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The Booksource

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Company Background

The Booksource got its start 1974 when Sandy Jaffe bought a company called Paperback Supply, a local book wholesaler in St. Louis, MO. Jaffe subsequently made many changes to the business, expanding through several acquisitions and changing its name in 1987. Today, the business operates four divisions, including two binderies, and is one of the leading providers of books to school districts across the country. Some of the biggest changes came after the company began playing the Great Game of Business three years ago under the guidance of Gary Jaffe, the company’s COO, and Kim Hart, PHR, Vice President of Human Resources.

Business Challenges

While the Jaffes operated Booksource with an open culture, they recognized that they needed a more structured approach to engaging their employees – many of whom do not have college edu-cations – and teaching them financial awareness about concepts like budgeting and cash position. “We were doing some open book things like putting up company-wide scoreboards, but that was just sharing the results of what had already happened,” says Gary Jaffe. “We needed to start forecasting so that we could see what would happen next.”

Great Game Solutions

Booksource began playing the game by implementing a financial education program for its em-ployees, which it now holds on a quarterly basis. Any new hires brought in are also taught how to read and understand the company’s financial statements through a program called “Winning by the Numbers.” “With the GGOB, our company meetings have more employee engagement,” says Hart. “The extensive financial training helps associates to hold themselves and each other accountable because they understand the numbers we need to hit as a company and how their daily jobs impact these numbers.”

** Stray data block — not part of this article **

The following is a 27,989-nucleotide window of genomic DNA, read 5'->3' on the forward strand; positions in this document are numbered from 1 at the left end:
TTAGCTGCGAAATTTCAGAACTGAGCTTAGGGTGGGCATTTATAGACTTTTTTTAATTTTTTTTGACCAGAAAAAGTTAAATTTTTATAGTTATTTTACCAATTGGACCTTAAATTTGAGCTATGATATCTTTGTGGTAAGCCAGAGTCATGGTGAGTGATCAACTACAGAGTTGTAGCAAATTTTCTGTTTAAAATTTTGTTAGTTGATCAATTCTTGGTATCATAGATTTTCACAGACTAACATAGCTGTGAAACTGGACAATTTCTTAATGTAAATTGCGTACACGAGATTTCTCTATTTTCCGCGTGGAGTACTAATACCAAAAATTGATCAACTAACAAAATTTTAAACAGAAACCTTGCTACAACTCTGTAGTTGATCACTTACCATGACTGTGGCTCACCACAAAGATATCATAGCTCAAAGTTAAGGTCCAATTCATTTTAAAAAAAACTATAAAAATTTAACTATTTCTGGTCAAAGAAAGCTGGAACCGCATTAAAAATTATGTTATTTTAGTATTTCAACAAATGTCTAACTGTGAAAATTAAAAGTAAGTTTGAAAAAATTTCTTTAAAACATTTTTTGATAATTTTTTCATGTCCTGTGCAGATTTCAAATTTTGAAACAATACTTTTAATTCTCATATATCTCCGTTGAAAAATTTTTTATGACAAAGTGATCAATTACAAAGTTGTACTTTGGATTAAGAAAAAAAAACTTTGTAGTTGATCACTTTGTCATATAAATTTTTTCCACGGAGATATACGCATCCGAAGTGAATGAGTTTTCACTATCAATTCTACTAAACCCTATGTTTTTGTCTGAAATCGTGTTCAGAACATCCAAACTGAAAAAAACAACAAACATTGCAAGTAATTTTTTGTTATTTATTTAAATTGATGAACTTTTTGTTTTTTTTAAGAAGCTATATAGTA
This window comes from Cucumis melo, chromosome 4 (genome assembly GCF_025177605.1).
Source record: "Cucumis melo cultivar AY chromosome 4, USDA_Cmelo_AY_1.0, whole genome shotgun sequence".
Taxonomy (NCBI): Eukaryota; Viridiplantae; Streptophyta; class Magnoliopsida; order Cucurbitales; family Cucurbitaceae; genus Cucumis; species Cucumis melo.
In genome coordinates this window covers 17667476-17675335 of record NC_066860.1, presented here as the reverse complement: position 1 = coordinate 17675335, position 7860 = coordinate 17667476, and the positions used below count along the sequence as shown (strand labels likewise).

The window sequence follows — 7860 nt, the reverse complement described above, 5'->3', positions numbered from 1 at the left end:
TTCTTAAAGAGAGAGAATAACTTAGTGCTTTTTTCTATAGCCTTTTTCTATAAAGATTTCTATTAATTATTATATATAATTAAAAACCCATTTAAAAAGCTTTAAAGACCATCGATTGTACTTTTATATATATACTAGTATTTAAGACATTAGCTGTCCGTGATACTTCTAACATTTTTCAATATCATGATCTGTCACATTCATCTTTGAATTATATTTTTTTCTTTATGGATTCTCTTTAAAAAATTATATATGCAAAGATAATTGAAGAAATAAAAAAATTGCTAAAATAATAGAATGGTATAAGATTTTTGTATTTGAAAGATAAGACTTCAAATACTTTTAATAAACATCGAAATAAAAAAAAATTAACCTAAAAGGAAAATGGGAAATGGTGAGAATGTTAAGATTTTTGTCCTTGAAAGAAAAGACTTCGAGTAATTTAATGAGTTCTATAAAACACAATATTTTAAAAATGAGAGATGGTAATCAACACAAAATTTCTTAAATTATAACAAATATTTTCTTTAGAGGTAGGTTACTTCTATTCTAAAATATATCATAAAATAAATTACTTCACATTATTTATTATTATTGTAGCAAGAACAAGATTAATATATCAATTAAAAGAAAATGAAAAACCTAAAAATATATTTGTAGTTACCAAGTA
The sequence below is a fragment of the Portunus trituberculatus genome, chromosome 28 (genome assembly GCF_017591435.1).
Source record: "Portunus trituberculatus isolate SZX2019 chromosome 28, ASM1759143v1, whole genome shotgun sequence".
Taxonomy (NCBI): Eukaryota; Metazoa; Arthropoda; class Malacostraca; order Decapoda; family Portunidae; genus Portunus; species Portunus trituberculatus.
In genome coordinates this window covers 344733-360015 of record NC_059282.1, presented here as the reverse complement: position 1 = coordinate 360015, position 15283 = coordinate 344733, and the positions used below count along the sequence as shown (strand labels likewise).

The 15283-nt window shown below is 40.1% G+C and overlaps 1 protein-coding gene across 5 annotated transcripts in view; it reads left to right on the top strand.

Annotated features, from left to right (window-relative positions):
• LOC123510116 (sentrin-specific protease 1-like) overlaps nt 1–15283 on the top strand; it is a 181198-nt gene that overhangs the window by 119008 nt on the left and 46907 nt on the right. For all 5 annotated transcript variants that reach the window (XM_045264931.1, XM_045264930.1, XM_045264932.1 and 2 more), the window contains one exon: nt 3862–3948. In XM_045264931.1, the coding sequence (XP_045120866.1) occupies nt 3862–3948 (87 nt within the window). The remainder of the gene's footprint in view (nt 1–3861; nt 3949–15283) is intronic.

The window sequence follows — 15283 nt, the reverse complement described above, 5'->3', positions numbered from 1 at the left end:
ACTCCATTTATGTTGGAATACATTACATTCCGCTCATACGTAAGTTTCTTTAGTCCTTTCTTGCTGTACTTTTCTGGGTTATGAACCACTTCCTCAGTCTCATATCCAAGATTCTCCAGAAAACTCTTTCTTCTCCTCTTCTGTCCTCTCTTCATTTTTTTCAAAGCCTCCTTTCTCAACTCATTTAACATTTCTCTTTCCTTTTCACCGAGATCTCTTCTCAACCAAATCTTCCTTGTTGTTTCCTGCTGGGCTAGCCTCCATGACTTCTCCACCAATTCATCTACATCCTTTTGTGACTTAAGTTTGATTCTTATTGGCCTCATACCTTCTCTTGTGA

Scoreboards are now used and maintained on a departmental basis and are used to share predic-tions and forecasts through department huddles and meetings - a practice that promotes account-ability and awareness. Booksource also celebrates what Jaffe calls “mini-wins” – such as when a warehouse improves its safety rating - to foster a sense of teamwork and shared success. “We also learned that the times we don’t meet our goals can also be valuable because we learn how to talk to each other to do better,” says Jaffe, who encourages every manager to spend at least 10% of their time focusing on the elements of the game.

Booksource has also implemented a company-wide bonus program tied to its critical number where every employee is eligible to share in the company’s financial success, something that is further en-couraged through the high-involvement planning process where employees are surveyed about the five things that concern them most. For 2010, the primary concern was the company’s marketing campaigns – something Booksource has refocused its efforts on in 2011. “We have given decision-making power to employees,” says Hart. “They understand our critical number and key drivers and are able to think like owners.”

For Jaffe, though, the best is yet to come. “Playing the game has really impacted our business and we have done really well with it,” says Jaffe. “But there is so much more that we can do. Through the huddles and scoreboards, we can see that we can always do better and that’s a good battle to fight.”

RESULTS

  • Steady growth: Since implementing GGOB, revenues have grown from $33.5 million in 2008, to $35.3 million in 2009 to $49.6 million in 2010.
  • Stake in the Outcome: Eighty-percent of associates have stayed with Booksource for at least three years – while some 36% of associates can boast of a decade or more.
  • Referral Madness: When the company recently hired 40 temporary workers, 36 were filled through referrals – a clear sign that associates like where they work.
  • Fast Track: After three years of single-digit revenue growth, Booksource en-joyed a more than 40% surge in reve-nues for 2010.
  • Cash is king: As of December 31, 2010, Booksource boasted the first positive cash balance in history despite increases in capital expenditures, taxes, and pay-ing out a dividend.
  • A great place to work: In 2010, Book-source received recognition, including: the City of St. Louis Spirit Award, AAIM Employer of the Year, Regional Com-merce and Growth Association’s Top 50, and recognition by Inc. magazine for its workplace.